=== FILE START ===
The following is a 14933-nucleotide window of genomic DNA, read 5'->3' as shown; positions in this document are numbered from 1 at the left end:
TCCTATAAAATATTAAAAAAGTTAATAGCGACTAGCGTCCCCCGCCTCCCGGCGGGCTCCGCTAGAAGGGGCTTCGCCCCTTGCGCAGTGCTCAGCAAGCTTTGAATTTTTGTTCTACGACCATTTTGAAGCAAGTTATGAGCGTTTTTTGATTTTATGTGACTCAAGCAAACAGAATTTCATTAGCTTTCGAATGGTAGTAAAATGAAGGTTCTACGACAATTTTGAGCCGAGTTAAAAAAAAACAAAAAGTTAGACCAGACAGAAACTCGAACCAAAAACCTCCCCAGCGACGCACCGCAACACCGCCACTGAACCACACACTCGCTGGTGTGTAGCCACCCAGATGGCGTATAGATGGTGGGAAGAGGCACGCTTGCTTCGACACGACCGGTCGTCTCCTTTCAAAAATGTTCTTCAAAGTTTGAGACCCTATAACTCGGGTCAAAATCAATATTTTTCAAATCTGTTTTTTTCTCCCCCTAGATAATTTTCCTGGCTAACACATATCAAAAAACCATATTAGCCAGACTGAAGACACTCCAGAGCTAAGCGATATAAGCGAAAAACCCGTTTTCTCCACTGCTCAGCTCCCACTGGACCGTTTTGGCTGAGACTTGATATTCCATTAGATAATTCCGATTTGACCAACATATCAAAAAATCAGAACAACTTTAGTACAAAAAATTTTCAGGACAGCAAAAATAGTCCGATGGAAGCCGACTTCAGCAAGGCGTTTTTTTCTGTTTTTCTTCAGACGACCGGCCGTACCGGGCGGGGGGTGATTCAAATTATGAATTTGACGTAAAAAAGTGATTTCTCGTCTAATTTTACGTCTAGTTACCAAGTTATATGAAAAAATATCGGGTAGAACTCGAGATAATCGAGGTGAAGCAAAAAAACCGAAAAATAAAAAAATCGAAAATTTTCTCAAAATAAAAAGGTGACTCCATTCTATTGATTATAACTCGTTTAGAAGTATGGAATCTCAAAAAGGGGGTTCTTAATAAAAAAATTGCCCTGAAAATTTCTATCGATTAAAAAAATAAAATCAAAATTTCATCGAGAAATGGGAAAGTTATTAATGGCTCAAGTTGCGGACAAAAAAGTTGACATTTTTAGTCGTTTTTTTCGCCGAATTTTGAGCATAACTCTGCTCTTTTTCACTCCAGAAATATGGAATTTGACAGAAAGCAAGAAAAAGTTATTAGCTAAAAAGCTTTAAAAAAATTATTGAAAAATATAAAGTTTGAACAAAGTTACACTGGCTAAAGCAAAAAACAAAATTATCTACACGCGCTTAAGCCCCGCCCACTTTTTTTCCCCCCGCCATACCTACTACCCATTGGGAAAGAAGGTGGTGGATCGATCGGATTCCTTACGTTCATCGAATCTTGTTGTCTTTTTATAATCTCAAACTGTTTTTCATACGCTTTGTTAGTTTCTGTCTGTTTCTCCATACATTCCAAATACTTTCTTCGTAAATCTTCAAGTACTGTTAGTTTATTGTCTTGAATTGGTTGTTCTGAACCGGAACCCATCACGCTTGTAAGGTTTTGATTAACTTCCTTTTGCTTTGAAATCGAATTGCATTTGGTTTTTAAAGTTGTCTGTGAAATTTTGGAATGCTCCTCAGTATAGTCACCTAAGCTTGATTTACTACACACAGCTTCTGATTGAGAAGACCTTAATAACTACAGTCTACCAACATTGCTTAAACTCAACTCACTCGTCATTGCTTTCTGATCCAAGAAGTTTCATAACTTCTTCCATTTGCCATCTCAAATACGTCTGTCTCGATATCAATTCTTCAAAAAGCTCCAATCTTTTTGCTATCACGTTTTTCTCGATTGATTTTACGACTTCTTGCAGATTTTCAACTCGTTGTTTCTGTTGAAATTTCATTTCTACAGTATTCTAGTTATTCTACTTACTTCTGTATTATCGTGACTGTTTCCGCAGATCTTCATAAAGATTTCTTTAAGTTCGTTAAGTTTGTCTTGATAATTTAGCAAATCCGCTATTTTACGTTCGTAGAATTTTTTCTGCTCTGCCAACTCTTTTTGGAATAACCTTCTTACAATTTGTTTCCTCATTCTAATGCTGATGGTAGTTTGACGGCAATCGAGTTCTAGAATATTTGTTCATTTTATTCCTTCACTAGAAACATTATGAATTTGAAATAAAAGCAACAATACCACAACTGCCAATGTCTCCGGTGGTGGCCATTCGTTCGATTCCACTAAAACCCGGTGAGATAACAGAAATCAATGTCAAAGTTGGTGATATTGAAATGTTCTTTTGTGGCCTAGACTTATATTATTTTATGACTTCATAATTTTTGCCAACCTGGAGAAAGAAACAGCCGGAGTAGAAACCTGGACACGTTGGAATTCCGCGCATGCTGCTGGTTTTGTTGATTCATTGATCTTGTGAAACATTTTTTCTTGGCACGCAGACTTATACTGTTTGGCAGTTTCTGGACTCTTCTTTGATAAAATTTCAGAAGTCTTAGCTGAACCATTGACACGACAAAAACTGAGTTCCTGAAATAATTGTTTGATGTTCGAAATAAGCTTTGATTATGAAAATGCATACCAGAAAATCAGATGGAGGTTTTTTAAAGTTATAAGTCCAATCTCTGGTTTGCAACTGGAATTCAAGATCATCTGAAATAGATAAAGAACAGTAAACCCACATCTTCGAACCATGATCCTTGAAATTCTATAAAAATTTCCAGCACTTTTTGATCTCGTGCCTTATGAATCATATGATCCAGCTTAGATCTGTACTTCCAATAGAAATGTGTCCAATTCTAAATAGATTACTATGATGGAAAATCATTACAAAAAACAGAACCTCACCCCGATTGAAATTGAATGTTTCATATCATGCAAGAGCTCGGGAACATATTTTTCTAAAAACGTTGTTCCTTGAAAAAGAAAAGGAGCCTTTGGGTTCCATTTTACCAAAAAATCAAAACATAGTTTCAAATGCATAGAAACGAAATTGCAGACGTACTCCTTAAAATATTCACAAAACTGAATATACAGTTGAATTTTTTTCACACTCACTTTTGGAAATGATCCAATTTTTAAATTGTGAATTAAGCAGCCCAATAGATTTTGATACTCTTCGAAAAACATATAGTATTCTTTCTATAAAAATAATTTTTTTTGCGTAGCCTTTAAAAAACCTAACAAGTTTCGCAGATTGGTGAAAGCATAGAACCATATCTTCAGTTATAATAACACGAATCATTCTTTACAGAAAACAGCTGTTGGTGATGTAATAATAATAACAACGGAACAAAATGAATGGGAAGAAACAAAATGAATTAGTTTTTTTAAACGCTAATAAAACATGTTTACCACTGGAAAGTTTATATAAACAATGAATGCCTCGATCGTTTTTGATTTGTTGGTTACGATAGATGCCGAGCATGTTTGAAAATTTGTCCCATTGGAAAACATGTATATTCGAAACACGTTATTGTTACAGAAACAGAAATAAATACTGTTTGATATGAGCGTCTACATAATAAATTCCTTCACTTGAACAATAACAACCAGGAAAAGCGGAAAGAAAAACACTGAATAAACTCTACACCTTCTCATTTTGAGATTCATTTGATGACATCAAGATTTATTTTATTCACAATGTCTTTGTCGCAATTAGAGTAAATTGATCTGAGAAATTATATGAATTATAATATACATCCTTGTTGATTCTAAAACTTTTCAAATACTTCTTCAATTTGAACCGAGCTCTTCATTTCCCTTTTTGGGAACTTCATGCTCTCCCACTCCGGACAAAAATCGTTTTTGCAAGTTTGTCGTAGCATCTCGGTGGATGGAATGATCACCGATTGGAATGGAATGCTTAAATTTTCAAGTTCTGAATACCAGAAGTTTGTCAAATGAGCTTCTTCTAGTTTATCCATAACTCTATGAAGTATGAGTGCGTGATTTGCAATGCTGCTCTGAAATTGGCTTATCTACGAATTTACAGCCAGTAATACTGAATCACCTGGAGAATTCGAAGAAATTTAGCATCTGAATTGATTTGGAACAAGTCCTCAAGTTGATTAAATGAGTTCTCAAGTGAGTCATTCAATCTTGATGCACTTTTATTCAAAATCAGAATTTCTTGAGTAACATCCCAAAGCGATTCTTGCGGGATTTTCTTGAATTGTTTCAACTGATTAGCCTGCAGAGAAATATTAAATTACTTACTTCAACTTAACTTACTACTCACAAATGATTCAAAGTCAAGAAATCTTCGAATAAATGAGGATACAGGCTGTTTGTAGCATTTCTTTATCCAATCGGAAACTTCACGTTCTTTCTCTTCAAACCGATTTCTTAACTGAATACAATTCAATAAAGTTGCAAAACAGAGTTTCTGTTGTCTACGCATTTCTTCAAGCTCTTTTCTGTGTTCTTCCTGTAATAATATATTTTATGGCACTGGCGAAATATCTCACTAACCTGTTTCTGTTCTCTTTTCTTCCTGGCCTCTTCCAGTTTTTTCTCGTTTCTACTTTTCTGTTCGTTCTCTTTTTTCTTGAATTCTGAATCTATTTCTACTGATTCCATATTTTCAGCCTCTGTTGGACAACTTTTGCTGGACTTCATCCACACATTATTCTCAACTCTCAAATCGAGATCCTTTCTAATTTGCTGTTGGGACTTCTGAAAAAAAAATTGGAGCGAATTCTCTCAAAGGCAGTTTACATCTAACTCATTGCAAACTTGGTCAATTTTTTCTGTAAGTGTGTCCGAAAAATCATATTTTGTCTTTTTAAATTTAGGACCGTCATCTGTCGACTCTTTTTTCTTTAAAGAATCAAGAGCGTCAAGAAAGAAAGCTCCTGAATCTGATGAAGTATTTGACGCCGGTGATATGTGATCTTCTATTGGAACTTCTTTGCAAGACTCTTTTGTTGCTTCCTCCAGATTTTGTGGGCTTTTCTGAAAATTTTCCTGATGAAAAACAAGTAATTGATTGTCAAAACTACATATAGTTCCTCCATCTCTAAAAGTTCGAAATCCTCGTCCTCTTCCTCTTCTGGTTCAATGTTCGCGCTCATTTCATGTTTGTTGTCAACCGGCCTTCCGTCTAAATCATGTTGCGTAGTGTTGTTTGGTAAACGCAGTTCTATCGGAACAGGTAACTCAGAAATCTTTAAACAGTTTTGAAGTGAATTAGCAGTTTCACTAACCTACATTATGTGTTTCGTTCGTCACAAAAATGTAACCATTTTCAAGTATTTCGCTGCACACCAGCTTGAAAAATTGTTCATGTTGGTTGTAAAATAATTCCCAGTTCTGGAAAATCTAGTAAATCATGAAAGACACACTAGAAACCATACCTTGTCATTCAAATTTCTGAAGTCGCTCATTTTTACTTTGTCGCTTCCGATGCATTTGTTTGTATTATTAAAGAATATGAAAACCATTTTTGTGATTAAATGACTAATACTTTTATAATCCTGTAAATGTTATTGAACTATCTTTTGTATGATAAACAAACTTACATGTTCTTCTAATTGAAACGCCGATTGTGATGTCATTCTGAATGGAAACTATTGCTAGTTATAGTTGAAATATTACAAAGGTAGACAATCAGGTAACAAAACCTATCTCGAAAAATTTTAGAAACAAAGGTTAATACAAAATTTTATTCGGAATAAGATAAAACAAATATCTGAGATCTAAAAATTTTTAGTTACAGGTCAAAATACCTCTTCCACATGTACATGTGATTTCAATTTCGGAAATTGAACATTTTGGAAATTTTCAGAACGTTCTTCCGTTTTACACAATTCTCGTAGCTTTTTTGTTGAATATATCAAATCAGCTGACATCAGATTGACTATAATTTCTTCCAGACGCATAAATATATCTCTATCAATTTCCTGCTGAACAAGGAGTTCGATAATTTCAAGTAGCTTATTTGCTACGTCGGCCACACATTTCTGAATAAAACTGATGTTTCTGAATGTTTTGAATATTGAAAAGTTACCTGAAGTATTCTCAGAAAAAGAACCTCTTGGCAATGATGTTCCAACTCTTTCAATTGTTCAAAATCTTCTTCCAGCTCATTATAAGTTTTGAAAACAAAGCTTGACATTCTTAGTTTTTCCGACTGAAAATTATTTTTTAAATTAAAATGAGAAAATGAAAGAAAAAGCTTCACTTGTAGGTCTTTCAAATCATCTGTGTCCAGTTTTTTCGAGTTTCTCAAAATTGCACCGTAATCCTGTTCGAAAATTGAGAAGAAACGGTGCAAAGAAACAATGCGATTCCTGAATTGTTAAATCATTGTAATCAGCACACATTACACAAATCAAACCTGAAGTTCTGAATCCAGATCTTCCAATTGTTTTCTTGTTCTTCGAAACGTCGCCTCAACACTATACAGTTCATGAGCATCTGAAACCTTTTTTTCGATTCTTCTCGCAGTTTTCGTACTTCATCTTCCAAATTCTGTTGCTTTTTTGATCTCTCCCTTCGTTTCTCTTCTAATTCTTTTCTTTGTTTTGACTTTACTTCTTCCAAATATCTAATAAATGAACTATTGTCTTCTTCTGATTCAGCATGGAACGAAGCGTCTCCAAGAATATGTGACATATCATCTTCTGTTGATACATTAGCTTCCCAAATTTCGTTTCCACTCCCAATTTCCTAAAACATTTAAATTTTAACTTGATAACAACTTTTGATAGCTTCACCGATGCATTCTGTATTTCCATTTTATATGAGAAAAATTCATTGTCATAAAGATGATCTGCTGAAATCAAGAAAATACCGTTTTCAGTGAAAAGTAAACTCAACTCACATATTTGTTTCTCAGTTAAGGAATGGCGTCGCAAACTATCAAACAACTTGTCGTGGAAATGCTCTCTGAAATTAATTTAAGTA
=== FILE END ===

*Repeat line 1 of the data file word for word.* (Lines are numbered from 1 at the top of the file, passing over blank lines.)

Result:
The following is a 14933-nucleotide window of genomic DNA, read 5'->3' as shown; positions in this document are numbered from 1 at the left end: